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Eur J Paediatr Neurol. 2009 May;13(3):261-8. doi: 10.1016/j.ejpn.2008.05.005. Epub 2008 Jun 30.

States of serum leptin and insulin in children with epilepsy: risk predictors of weight gain.

Author information

1
Department of Neurology, Assiut University, Egypt. hamed_sherifa@yahoo.com

Abstract

BACKGROUND AND OBJECTIVES:

Weight gain is an adverse metabolic effect in some children with epilepsy. The studies done to detect the effect of antiepileptic drugs and weight homeostatic hormones, insulin and leptin, were limited and controversial.

MATERIALS AND METHODS:

We evaluated the serum leptin and insulin as predictors of weight gain in children receiving long-term treatment with valproate (VPA), carbamazepine (CBZ), lamotrigine (LTG). This study included 90 patients (treated: 70; untreated: 20). Serum lipid profile, insulin and leptin were measured.

RESULTS:

BMI, serum leptin and insulin were significantly elevated in VPA compared with controls, untreated patients and those treated with CBZ, LTG and combined therapy with LTG. Girls on VPA had higher BMI and leptin levels than boys. With VPA, serum insulin was correlated with BMI (r=0.625, p<0.01), leptin (r=0.823, p<0.001), treatment duration (r=0.775, p<0.01) and VPA dose (r=0.975, p<0.0001). Serum leptin was correlated with age (r=0.980, p<0.0001), BMI (r=0.704, p<0.01), serum insulin (r=0.823, p<0.001), LDL-c (r=0.630, p<0.01), HDL-c (r=-0.880, p<0.001), treatment duration (r=0.770, p<0.01) and VPA dose (r=0.970, p<0.001). BMI is correlated with serum insulin, leptin, LDL-c (r=0.835, p<0.001) and HDL-c (r=-0.955, p<0.0001).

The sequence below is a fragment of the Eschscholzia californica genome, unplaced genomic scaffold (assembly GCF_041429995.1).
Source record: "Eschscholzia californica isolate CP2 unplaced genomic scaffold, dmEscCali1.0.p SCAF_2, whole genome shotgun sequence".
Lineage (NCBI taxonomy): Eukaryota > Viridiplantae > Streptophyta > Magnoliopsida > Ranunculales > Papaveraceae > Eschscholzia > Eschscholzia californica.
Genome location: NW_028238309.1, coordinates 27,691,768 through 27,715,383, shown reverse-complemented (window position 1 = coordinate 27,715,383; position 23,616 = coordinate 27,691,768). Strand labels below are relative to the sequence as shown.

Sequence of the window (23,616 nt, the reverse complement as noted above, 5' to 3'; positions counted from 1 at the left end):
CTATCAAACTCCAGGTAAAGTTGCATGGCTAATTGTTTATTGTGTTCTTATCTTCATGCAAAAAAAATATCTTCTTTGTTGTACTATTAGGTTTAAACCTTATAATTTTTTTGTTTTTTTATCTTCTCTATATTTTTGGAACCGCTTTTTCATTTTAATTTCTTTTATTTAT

CONCLUSION:

Hyperinsulinemia and hyperleptinemia are common with VPA and marked among epileptic children who gained weight suggesting states of insulin and leptin resistances. These alterations were not demonstrated with CBZ or LTG. The relationship between VPA, leptin and weight seems to be gender specific. Serum leptin may serve as a sensitive parameter for weight gain and reduction with intervention programs during follow-up of girls with epilepsy.

PMID:
18586538
DOI:
10.1016/j.ejpn.2008.05.005
[Indexed for MEDLINE]

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